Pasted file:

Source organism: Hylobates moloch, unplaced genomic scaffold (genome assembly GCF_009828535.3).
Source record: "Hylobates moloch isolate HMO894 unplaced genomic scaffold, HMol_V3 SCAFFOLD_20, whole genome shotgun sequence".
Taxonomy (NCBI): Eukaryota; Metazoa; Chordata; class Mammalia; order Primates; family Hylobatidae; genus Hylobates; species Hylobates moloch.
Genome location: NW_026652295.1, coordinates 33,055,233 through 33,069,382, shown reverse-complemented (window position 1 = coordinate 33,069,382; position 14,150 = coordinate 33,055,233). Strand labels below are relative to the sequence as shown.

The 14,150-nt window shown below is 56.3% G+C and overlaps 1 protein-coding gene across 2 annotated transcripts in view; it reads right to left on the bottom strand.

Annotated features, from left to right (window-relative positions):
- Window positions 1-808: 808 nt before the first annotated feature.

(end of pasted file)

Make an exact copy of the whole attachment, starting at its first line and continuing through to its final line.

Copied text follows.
Source organism: Hylobates moloch, unplaced genomic scaffold (genome assembly GCF_009828535.3).
Source record: "Hylobates moloch isolate HMO894 unplaced genomic scaffold, HMol_V3 SCAFFOLD_20, whole genome shotgun sequence".
Taxonomy (NCBI): Eukaryota; Metazoa; Chordata; class Mammalia; order Primates; family Hylobatidae; genus Hylobates; species Hylobates moloch.
Genome location: NW_026652295.1, coordinates 33,055,233 through 33,069,382, shown reverse-complemented (window position 1 = coordinate 33,069,382; position 14,150 = coordinate 33,055,233). Strand labels below are relative to the sequence as shown.

The 14,150-nt window shown below is 56.3% G+C and overlaps 1 protein-coding gene across 2 annotated transcripts in view; it reads right to left on the bottom strand.

Annotated features, from left to right (window-relative positions):
- Window positions 1-808: 808 nt before the first annotated feature.